It doesn’t matter if you are introverted or extroverted for this process. Introverts will have longer deeper conversations with one person, extroverts will have shorter conversations with more people, but both provide the opportunity to develop relationships. Your job is to remember something personal or something that clicked about every person you meet.

3. Connections, not casual intros

Reciprocal relationships are the strongest, the most beneficial and the most rewarding; they are a constant exchange of ideas and information. You are looking for long-term meaningful connections with people you are genuinely interested in, and you want to know a year, two years, five years, or ten years from now.

Once you have meaningful connections, expand your network by expanding theirs. But don’t introduce people without first having permission from both contacts, and don’t make connections between people unless you can see a clear benefit or correlation in their interests. Take time to curate your relationships, to ensure you gain value and give value in every relationship developed.

The satisfaction you feel when you introduce people who click, develop relationships, and create value for each other is brilliant. Aim for that. And trust me it will come back to you.

Bonus tip: Create your own network events

I don’t like networking events with strangers; they end up an exercise in exchanging business cards. I do like networking events that are set up by one person and their network of genuine friends or colleagues.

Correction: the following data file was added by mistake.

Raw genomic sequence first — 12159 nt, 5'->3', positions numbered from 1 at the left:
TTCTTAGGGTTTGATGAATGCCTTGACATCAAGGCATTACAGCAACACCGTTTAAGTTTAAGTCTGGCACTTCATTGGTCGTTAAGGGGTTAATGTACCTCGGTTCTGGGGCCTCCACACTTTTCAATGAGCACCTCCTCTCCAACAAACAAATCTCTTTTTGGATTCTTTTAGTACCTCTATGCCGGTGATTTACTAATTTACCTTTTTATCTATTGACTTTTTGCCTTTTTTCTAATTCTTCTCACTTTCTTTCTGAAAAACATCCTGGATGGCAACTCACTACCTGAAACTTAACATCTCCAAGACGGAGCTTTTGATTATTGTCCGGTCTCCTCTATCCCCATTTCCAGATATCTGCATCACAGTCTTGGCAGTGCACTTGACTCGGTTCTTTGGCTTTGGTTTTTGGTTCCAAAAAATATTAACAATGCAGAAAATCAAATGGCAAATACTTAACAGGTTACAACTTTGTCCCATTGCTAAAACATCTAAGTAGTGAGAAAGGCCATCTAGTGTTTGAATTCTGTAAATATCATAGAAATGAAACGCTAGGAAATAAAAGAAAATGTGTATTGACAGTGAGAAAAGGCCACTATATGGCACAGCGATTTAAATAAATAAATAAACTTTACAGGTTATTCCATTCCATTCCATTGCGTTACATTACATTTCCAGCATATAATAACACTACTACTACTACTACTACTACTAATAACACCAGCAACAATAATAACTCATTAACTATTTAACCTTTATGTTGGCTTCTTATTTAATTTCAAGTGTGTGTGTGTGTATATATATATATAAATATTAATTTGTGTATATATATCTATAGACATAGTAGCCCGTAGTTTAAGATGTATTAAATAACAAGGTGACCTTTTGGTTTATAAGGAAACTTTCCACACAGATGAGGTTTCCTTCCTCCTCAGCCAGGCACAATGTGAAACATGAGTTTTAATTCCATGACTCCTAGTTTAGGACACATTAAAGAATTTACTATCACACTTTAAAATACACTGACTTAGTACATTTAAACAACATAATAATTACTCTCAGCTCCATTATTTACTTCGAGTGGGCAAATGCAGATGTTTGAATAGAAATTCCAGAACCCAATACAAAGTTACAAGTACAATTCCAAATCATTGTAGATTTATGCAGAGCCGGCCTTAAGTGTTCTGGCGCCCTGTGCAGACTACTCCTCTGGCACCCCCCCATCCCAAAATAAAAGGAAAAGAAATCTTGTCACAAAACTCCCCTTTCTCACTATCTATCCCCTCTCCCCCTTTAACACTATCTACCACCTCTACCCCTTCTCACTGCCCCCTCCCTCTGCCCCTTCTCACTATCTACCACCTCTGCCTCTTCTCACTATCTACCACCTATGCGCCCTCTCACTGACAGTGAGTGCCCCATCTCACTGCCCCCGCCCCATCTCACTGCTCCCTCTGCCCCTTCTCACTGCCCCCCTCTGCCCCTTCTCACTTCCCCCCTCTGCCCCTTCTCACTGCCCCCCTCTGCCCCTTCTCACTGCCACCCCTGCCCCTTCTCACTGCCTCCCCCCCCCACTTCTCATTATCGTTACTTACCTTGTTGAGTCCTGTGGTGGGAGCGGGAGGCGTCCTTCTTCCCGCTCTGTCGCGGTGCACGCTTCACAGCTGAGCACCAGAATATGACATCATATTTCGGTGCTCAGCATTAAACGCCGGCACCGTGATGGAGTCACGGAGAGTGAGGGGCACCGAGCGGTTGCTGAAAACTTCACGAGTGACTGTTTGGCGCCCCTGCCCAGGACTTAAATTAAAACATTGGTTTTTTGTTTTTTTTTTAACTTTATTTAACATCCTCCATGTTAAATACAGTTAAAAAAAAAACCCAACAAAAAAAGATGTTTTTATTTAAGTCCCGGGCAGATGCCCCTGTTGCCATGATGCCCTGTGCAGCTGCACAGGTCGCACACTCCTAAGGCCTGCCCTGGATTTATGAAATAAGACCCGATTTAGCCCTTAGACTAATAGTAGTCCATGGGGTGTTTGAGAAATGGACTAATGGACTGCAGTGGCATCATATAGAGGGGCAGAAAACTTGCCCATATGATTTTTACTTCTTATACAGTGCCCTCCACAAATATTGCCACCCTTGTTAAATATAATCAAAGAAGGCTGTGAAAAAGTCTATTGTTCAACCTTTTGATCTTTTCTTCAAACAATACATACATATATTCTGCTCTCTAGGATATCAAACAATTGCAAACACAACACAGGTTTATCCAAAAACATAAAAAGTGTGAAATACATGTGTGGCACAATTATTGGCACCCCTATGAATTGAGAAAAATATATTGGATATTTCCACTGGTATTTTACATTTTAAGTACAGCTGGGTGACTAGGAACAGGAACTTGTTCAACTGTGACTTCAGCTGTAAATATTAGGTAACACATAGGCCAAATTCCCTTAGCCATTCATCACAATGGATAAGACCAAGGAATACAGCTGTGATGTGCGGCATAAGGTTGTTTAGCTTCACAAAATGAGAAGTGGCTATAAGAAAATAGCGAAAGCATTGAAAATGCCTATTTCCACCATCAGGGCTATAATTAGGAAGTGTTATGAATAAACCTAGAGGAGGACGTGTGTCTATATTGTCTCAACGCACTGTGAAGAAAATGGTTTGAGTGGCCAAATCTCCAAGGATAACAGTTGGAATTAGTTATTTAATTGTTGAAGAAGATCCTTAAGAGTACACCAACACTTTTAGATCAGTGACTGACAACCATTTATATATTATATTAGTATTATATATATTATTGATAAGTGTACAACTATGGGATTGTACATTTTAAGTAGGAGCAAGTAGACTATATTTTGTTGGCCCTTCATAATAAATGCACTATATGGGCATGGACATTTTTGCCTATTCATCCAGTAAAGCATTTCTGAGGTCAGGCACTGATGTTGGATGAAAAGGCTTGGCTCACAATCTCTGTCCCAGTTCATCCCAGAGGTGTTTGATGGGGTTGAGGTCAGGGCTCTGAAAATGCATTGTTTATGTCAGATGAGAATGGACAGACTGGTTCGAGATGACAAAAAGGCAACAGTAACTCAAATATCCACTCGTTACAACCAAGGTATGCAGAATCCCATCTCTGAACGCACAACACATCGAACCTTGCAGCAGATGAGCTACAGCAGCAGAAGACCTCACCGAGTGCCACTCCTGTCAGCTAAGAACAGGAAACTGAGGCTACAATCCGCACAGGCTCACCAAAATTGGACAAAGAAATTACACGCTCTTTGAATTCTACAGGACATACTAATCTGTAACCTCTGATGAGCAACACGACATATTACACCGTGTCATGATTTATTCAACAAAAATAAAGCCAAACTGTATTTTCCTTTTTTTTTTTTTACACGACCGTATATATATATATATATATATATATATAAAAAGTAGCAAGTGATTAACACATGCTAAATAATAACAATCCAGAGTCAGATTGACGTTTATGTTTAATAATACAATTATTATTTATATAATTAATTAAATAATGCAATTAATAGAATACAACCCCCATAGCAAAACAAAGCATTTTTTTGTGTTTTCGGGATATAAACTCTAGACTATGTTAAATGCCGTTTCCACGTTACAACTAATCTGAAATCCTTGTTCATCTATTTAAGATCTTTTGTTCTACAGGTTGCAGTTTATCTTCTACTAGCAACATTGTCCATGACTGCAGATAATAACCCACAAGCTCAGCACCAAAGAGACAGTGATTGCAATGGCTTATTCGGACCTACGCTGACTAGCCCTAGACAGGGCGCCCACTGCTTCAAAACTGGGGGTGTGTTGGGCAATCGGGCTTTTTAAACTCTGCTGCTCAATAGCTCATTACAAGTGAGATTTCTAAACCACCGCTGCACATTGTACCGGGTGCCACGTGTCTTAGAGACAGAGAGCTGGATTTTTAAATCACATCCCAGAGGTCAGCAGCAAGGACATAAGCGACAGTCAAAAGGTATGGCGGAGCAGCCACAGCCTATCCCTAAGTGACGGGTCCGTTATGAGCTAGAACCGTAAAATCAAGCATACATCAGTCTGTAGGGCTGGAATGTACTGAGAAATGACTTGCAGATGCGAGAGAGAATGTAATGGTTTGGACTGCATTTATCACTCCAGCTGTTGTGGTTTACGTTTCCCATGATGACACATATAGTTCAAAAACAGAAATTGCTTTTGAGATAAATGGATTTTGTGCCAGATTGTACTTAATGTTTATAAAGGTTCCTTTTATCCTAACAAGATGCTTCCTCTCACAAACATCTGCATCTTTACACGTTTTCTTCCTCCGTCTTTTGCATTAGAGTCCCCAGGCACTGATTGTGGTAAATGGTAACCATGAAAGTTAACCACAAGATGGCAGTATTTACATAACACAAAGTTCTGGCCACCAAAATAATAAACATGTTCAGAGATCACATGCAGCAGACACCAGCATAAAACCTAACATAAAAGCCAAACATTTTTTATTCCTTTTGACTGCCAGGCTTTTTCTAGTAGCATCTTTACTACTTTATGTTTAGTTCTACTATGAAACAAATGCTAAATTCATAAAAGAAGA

My women’s network in Munich started purely from lack of time. I wanted to see all the amazing women I knew, but had only two nights in town, so I booked them all for the same evening. They enjoyed meeting each other so much they asked me to set it up again and now it’s been going for a year. They have advised each other on career challenges, and created friendships beyond mine, which is terrific and very satisfying.

Consider setting up a network event where you can invite all your terrific contacts and introduce them to each other, who have ideas they want to discuss, and businesses they want to create. There is no better proof of relationship quality, authenticity and connection, than inviting your network to an event and them actually showing up!

As Brian D. Evans would say “Remember: at the end of the day, people do business with friends.”

So get out there, meet interesting people who you want to spend time with…and build your network.

About Raj Hayer

Raj Hayer is a Leader. Advisor. Nomad. Raj is a management professional with over 25 years of experience. She is currently a consultant for innovation and change management initiatives holding a Global Executive MBA, an MBA, and Bachelor of Commerce, as well as project management (PMP) and motivational analyst (MSA) certifications. She facilitates workshops through Mayfly, a company focused on leadership development, committed to improving corporate culture and increasing employee engagement. Raj believes that every individual wants to add value through their work and life, and this is what motivates her to mentor and coach individuals. Her passion is in building networks, building community, and ultimately helping others succeed.